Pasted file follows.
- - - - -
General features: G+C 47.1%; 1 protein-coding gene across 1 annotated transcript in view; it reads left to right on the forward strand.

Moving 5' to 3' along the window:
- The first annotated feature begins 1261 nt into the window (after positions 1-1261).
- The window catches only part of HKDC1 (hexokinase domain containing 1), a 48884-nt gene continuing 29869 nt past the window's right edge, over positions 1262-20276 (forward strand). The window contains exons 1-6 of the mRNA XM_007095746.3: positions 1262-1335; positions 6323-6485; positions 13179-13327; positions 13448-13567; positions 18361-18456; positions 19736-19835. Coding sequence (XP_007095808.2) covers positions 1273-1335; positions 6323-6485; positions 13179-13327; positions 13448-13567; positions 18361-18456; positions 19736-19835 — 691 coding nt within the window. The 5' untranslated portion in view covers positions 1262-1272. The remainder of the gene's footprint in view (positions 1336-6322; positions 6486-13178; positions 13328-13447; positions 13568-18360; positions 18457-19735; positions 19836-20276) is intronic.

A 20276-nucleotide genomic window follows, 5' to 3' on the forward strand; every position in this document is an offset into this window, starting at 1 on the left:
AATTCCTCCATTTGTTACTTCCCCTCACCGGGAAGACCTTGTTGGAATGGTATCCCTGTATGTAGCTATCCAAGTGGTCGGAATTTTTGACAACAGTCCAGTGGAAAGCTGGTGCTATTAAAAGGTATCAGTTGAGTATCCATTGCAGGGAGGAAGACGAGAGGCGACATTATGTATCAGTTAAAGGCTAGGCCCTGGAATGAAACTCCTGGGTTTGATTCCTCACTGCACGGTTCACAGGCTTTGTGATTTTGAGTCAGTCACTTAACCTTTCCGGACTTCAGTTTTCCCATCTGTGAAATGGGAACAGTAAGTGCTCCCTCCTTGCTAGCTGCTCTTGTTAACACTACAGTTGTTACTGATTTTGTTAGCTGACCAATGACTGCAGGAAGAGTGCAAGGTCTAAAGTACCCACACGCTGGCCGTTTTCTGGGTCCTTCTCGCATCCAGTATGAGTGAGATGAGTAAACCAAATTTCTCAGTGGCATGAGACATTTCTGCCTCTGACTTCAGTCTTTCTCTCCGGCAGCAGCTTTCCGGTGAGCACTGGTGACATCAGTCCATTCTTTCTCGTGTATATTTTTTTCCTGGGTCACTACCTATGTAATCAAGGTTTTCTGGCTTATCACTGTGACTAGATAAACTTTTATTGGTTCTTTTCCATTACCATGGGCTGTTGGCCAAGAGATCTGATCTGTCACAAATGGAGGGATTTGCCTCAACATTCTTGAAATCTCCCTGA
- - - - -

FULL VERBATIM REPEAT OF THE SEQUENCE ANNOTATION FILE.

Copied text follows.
General features: G+C 47.1%; 1 protein-coding gene across 1 annotated transcript in view; it reads left to right on the forward strand.

Moving 5' to 3' along the window:
- The first annotated feature begins 1261 nt into the window (after positions 1-1261).
- The window catches only part of HKDC1 (hexokinase domain containing 1), a 48884-nt gene continuing 29869 nt past the window's right edge, over positions 1262-20276 (forward strand). The window contains exons 1-6 of the mRNA XM_007095746.3: positions 1262-1335; positions 6323-6485; positions 13179-13327; positions 13448-13567; positions 18361-18456; positions 19736-19835. Coding sequence (XP_007095808.2) covers positions 1273-1335; positions 6323-6485; positions 13179-13327; positions 13448-13567; positions 18361-18456; positions 19736-19835 — 691 coding nt within the window. The 5' untranslated portion in view covers positions 1262-1272. The remainder of the gene's footprint in view (positions 1336-6322; positions 6486-13178; positions 13328-13447; positions 13568-18360; positions 18457-19735; positions 19836-20276) is intronic.

A 20276-nucleotide genomic window follows, 5' to 3' on the forward strand; every position in this document is an offset into this window, starting at 1 on the left:
AATTCCTCCATTTGTTACTTCCCCTCACCGGGAAGACCTTGTTGGAATGGTATCCCTGTATGTAGCTATCCAAGTGGTCGGAATTTTTGACAACAGTCCAGTGGAAAGCTGGTGCTATTAAAAGGTATCAGTTGAGTATCCATTGCAGGGAGGAAGACGAGAGGCGACATTATGTATCAGTTAAAGGCTAGGCCCTGGAATGAAACTCCTGGGTTTGATTCCTCACTGCACGGTTCACAGGCTTTGTGATTTTGAGTCAGTCACTTAACCTTTCCGGACTTCAGTTTTCCCATCTGTGAAATGGGAACAGTAAGTGCTCCCTCCTTGCTAGCTGCTCTTGTTAACACTACAGTTGTTACTGATTTTGTTAGCTGACCAATGACTGCAGGAAGAGTGCAAGGTCTAAAGTACCCACACGCTGGCCGTTTTCTGGGTCCTTCTCGCATCCAGTATGAGTGAGATGAGTAAACCAAATTTCTCAGTGGCATGAGACATTTCTGCCTCTGACTTCAGTCTTTCTCTCCGGCAGCAGCTTTCCGGTGAGCACTGGTGACATCAGTCCATTCTTTCTCGTGTATATTTTTTTCCTGGGTCACTACCTATGTAATCAAGGTTTTCTGGCTTATCACTGTGACTAGATAAACTTTTATTGGTTCTTTTCCATTACCATGGGCTGTTGGCCAAGAGATCTGATCTGTCACAAATGGAGGGATTTGCCTCAACATTCTTGAAATCTCCCTGA